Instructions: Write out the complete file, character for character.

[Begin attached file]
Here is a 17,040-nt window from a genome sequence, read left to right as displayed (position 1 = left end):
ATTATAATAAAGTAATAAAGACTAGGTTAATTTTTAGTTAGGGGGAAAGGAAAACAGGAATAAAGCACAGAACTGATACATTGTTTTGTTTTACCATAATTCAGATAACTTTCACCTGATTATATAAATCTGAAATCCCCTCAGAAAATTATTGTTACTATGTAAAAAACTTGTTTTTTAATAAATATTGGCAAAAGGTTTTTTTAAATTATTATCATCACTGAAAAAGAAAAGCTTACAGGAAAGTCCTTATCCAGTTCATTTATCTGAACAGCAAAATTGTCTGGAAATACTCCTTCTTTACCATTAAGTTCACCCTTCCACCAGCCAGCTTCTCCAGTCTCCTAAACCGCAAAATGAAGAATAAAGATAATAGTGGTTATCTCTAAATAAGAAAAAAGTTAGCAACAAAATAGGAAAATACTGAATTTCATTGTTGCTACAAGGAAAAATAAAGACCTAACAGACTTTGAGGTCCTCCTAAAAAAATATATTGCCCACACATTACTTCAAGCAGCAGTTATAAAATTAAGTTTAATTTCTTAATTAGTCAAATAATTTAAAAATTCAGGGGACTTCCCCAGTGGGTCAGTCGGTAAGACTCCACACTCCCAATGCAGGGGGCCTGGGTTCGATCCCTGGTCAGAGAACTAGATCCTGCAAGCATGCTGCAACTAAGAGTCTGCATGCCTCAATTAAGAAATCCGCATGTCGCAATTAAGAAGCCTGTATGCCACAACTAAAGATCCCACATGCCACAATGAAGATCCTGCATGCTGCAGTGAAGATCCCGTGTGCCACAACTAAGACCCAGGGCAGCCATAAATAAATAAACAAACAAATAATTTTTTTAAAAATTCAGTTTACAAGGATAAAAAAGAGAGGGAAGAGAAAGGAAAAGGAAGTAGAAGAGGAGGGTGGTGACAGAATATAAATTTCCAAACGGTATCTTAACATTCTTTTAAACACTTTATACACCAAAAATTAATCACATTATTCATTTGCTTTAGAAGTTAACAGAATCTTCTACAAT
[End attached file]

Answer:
Here is a 17,040-nt window from a genome sequence, read left to right as displayed (position 1 = left end):
ATTATAATAAAGTAATAAAGACTAGGTTAATTTTTAGTTAGGGGGAAAGGAAAACAGGAATAAAGCACAGAACTGATACATTGTTTTGTTTTACCATAATTCAGATAACTTTCACCTGATTATATAAATCTGAAATCCCCTCAGAAAATTATTGTTACTATGTAAAAAACTTGTTTTTTAATAAATATTGGCAAAAGGTTTTTTTAAATTATTATCATCACTGAAAAAGAAAAGCTTACAGGAAAGTCCTTATCCAGTTCATTTATCTGAACAGCAAAATTGTCTGGAAATACTCCTTCTTTACCATTAAGTTCACCCTTCCACCAGCCAGCTTCTCCAGTCTCCTAAACCGCAAAATGAAGAATAAAGATAATAGTGGTTATCTCTAAATAAGAAAAAAGTTAGCAACAAAATAGGAAAATACTGAATTTCATTGTTGCTACAAGGAAAAATAAAGACCTAACAGACTTTGAGGTCCTCCTAAAAAAATATATTGCCCACACATTACTTCAAGCAGCAGTTATAAAATTAAGTTTAATTTCTTAATTAGTCAAATAATTTAAAAATTCAGGGGACTTCCCCAGTGGGTCAGTCGGTAAGACTCCACACTCCCAATGCAGGGGGCCTGGGTTCGATCCCTGGTCAGAGAACTAGATCCTGCAAGCATGCTGCAACTAAGAGTCTGCATGCCTCAATTAAGAAATCCGCATGTCGCAATTAAGAAGCCTGTATGCCACAACTAAAGATCCCACATGCCACAATGAAGATCCTGCATGCTGCAGTGAAGATCCCGTGTGCCACAACTAAGACCCAGGGCAGCCATAAATAAATAAACAAACAAATAATTTTTTTAAAAATTCAGTTTACAAGGATAAAAAAGAGAGGGAAGAGAAAGGAAAAGGAAGTAGAAGAGGAGGGTGGTGACAGAATATAAATTTCCAAACGGTATCTTAACATTCTTTTAAACACTTTATACACCAAAAATTAATCACATTATTCATTTGCTTTAGAAGTTAACAGAATCTTCTACAAT